Earlier this year, my family took a long-awaited trip to Japan. I had been wanting to go to the “Land of the Rising Sun” for many years now, due in no small part to my love of that nation’s cinema (animated or otherwise), and the trip didn’t disappoint in the slightest.
I joked with Japanese friends that their country was nothing like the movies I’d seen — there were no samurai to be found, no giant monsters battling giant robots in their cities. But in a way, it was just like the movies that I’d seen (samurai, monsters, and robots notwithstanding). During our trip, I experienced several instances of a strange, cinema-derived deja vú.
At one point, while driving down a street in Shizuoka lined with rice fields, the clouds low in the grey March sky, I almost had to ask my friend to pull over: I felt like I’d suddenly driven into a scene from some Hirokazu Kore-Eda or Toshiaki Toyoda film that I’d seen years ago but had forgotten.
But if there is one regret from the trip, it’s that we didn’t spend more time in Tokyo. I’ve spent my entire life in Nebraska, so any city over a million is big in my book. As such, you can imagine my reaction to the sprawl that is Japan’s capital. We spent about a week in the city and yet I think we only saw 1/100,000th of it, if even that. It’s a mind-boggling place, seemingly impossible on several levels. And yet, it possesses an undeniable energy, whether you’re walking through the Imperial Gardens or the alleys of Akihabara (arguably the geek capital of the world)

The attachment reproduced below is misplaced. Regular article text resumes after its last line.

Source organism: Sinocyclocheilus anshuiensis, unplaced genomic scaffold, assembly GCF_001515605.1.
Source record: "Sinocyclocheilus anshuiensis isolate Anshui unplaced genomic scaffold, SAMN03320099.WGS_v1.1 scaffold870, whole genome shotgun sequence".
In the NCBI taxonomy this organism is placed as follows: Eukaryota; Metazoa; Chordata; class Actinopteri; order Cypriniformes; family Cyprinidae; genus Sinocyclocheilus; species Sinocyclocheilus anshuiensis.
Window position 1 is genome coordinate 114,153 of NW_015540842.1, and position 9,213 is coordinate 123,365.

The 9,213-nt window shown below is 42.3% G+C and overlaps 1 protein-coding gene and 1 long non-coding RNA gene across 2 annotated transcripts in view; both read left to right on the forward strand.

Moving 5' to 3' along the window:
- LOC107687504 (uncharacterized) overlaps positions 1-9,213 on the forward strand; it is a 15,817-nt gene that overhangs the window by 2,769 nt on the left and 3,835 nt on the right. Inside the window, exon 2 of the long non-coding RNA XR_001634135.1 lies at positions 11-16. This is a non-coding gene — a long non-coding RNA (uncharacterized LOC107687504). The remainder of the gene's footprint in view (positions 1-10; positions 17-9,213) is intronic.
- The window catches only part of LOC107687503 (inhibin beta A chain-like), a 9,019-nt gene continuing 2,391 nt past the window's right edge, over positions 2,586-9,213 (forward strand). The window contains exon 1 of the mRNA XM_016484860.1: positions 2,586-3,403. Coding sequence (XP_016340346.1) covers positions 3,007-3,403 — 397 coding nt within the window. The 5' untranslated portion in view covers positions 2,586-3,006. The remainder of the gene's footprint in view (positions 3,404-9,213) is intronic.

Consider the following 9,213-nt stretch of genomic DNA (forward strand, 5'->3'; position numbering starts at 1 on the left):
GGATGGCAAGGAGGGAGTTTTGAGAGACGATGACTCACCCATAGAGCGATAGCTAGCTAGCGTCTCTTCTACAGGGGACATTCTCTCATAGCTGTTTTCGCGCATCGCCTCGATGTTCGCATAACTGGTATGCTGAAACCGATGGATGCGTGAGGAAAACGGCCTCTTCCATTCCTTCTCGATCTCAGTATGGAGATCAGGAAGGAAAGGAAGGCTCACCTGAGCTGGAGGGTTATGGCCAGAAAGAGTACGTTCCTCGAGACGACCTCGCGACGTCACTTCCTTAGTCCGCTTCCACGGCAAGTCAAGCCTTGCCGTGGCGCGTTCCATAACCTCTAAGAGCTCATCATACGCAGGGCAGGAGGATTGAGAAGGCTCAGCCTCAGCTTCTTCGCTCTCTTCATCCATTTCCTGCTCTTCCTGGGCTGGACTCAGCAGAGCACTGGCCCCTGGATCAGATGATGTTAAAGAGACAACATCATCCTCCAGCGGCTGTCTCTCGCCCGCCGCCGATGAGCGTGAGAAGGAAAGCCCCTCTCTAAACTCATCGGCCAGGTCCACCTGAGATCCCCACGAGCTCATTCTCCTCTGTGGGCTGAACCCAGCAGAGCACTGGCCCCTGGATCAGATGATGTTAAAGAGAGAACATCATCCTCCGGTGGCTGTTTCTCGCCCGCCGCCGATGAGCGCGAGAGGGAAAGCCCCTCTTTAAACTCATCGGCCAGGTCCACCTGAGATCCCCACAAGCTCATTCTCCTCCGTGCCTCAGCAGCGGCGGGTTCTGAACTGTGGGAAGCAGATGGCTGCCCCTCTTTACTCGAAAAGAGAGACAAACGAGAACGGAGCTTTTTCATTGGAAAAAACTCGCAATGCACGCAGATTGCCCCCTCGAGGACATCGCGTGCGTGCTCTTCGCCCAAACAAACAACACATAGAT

It’s no surprise that someone would want to put together a series of short films ostensibly about the city itself, and the effects — good and bad — that it has on people. Which brings us to Tokyo!, a triptych of short films whose primary common thread is their locale. Well that, and the fact that all three shorts were made by non-Japanese filmmakers: Michel Gondry, Leos Carax, and Bong Joon-ho.
The choice of gaikokujin directors serves a couple of purposes. It’s bound to help the film’s interest outside of Japan, due to the filmmakers’ names on the cover. But more importantly, it provides an outsider’s perspective on the city. As such, it makes sense that all three shorts deal with stories of outsiders, of people who are, in their own way, lost and alone in the big city of Tokyo.